Poetry Sunday: Breezeway

Acclaimed American poet John Ashberry died on September 3 at age 90. He was extremely prolific in his long career and was the winner of numerous awards including the Pulitzer and the National Book Award and the National Book Critics Circle Award, all of which came for his 1975 book Self-Portrait in a Convex Mirror.

I admit I have only a glancing familiarity with his work. I knew his name and had read one or two of his poems. That was about the extent of it.

I went looking for one of his poems to feature this week and found this one, which was published in 2013 in The New Yorker. It seemed particularly current with its references to hurricanes. 

His hurricane references seem quite light-hearted though - nothing like the real event. 


by John Ashberry

Someone said we needed a breezewayto bark down remnants of super storm Elias jugularly.Alas it wasn’t my call.I didn’t have a call or anything resembling one.You see I have always been a rather dull-spirited winch.The days go by and I go with them.A breeze falls from a nearby towerfinds no breezeway, goes awayalong a mission to supersize red shutters.
Alas if that were only all.There’s the children’s belongings to be looked toif only one can find the direction neededand stuff like that.I said we were all homers not homosbut my voice dwindled in the roar of Hurricane Edsel.We have to live out our precise experimentation.Otherwise there’s no dying for anybody,no crisp rewards.
Batman came out and clubbed me.He never did get along with my view of the universeexcept you know existential threadsfrom the time of the peace beaters and more.He patted his dog Pastor Fido.There was still so much to be learnedand even more to be researched.It was like a goodbye. Why not accept it,anyhow? The mission girls came through the woodsin their special suitings. It was all whipped cream and baklava.Is there a Batman somewhere, who notices usand promptly looks away, at a new catalogue, say,or another racing-car expletivecoming back at Him?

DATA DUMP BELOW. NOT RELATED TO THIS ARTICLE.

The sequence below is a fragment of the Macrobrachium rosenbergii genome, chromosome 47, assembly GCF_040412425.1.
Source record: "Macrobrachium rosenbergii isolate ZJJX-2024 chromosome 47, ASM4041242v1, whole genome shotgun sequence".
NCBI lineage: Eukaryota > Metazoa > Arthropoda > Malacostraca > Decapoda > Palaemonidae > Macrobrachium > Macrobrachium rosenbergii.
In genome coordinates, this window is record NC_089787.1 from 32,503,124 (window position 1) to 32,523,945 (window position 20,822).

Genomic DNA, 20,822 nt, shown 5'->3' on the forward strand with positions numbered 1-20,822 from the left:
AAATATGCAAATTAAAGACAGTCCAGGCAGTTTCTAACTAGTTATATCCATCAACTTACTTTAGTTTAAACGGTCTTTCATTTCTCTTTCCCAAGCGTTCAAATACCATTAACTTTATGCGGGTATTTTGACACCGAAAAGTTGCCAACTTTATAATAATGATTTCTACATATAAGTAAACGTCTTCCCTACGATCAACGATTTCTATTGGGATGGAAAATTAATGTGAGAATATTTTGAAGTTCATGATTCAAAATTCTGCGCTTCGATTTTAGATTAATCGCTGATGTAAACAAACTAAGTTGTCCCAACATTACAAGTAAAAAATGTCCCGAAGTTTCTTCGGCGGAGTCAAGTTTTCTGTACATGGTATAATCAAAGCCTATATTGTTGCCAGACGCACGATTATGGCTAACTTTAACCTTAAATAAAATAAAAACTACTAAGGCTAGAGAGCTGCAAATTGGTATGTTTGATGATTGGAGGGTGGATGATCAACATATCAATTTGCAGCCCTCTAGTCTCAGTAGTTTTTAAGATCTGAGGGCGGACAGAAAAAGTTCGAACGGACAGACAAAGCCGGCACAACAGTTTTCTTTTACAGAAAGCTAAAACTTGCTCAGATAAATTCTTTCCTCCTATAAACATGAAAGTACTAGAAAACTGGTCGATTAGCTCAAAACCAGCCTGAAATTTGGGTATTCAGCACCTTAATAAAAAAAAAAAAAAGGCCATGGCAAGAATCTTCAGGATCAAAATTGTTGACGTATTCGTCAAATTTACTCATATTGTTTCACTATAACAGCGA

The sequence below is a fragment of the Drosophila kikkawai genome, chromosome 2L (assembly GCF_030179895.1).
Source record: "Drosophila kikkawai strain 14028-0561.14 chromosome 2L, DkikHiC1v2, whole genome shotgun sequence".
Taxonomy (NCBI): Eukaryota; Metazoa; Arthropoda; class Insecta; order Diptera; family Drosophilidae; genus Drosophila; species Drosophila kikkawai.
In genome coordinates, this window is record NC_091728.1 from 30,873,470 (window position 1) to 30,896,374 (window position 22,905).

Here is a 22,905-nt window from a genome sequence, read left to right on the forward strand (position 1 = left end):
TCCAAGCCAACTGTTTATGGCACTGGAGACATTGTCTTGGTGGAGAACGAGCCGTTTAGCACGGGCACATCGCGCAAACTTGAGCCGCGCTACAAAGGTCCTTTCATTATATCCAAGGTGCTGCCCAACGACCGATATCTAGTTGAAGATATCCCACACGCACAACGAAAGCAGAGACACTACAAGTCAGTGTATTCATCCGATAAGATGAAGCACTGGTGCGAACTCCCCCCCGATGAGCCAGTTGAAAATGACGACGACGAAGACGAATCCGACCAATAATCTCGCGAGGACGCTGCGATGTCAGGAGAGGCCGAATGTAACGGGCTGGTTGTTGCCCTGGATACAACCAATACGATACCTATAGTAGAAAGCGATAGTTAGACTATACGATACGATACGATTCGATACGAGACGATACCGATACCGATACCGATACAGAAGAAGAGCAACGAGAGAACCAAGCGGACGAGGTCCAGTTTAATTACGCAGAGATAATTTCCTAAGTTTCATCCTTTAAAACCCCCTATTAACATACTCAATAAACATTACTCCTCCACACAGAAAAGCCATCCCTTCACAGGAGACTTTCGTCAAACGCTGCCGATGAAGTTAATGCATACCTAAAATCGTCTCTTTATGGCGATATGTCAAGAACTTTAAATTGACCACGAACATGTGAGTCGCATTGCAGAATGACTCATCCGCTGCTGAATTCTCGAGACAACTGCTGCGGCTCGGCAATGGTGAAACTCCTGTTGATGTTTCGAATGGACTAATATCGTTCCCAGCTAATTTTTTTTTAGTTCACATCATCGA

1. Well, this was....different. This was a man who marched to a different beat than the rest of us - quirkiness, in a way you can enjoy. Hurricane Edsel, indeed.

    1. Ashberry's was certainly a unique voice and point of view. I enjoyed many of the individual lines of this poem, even while perhaps not "getting" the whole. For example: "The days go by and I go with them" and "We have to live out our precise experimentation." Quirky indeed!

  2. Strange towards the end, I'd say, but I did like the hurricane references.

  3. We had a breezeway at my childhood home in New Jersey. By the time the hurricane that I remember most came through on the first day of my freshman year of high school, my parents had closed in the breezeway to make a family room/dining room. It was a good room but I missed the breezeway. I used to sit there in the summer and try to write a novel in the style of Nancy Drew.
    My father was an unpublished poet, though I have read most of his poems. Ashberry reminds me of my dad's poetic sensibilities.

    1. Then your dad must have had a unique poetic voice also.


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